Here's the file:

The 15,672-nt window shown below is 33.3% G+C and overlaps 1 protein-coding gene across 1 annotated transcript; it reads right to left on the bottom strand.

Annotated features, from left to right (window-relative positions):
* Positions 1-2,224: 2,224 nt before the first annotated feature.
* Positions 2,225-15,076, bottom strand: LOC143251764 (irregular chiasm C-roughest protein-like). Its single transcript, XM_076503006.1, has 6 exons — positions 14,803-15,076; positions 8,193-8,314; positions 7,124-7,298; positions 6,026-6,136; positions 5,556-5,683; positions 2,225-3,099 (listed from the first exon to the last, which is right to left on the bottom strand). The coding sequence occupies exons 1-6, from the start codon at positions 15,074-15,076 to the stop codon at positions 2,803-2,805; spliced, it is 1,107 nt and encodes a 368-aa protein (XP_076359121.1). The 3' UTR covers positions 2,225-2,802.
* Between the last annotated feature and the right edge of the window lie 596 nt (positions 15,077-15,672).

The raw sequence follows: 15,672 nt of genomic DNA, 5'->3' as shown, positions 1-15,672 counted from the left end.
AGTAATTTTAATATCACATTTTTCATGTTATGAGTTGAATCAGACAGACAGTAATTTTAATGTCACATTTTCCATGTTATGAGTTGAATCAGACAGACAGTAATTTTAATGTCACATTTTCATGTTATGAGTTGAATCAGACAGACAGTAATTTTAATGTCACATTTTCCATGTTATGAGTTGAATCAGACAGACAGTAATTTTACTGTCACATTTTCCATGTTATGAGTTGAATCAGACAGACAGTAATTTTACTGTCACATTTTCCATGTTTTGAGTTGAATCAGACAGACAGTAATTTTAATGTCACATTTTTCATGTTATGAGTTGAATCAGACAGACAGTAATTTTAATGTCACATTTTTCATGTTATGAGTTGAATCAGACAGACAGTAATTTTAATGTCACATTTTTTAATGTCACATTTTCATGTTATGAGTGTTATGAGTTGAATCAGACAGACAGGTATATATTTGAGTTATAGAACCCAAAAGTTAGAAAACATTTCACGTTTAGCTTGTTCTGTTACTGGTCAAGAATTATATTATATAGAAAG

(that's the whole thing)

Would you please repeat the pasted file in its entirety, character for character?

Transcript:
The 15,672-nt window shown below is 33.3% G+C and overlaps 1 protein-coding gene across 1 annotated transcript; it reads right to left on the bottom strand.

Annotated features, from left to right (window-relative positions):
* Positions 1-2,224: 2,224 nt before the first annotated feature.
* Positions 2,225-15,076, bottom strand: LOC143251764 (irregular chiasm C-roughest protein-like). Its single transcript, XM_076503006.1, has 6 exons — positions 14,803-15,076; positions 8,193-8,314; positions 7,124-7,298; positions 6,026-6,136; positions 5,556-5,683; positions 2,225-3,099 (listed from the first exon to the last, which is right to left on the bottom strand). The coding sequence occupies exons 1-6, from the start codon at positions 15,074-15,076 to the stop codon at positions 2,803-2,805; spliced, it is 1,107 nt and encodes a 368-aa protein (XP_076359121.1). The 3' UTR covers positions 2,225-2,802.
* Between the last annotated feature and the right edge of the window lie 596 nt (positions 15,077-15,672).

The raw sequence follows: 15,672 nt of genomic DNA, 5'->3' as shown, positions 1-15,672 counted from the left end.
AGTAATTTTAATATCACATTTTTCATGTTATGAGTTGAATCAGACAGACAGTAATTTTAATGTCACATTTTCCATGTTATGAGTTGAATCAGACAGACAGTAATTTTAATGTCACATTTTCATGTTATGAGTTGAATCAGACAGACAGTAATTTTAATGTCACATTTTCCATGTTATGAGTTGAATCAGACAGACAGTAATTTTACTGTCACATTTTCCATGTTATGAGTTGAATCAGACAGACAGTAATTTTACTGTCACATTTTCCATGTTTTGAGTTGAATCAGACAGACAGTAATTTTAATGTCACATTTTTCATGTTATGAGTTGAATCAGACAGACAGTAATTTTAATGTCACATTTTTCATGTTATGAGTTGAATCAGACAGACAGTAATTTTAATGTCACATTTTTTAATGTCACATTTTCATGTTATGAGTGTTATGAGTTGAATCAGACAGACAGGTATATATTTGAGTTATAGAACCCAAAAGTTAGAAAACATTTCACGTTTAGCTTGTTCTGTTACTGGTCAAGAATTATATTATATAGAAAG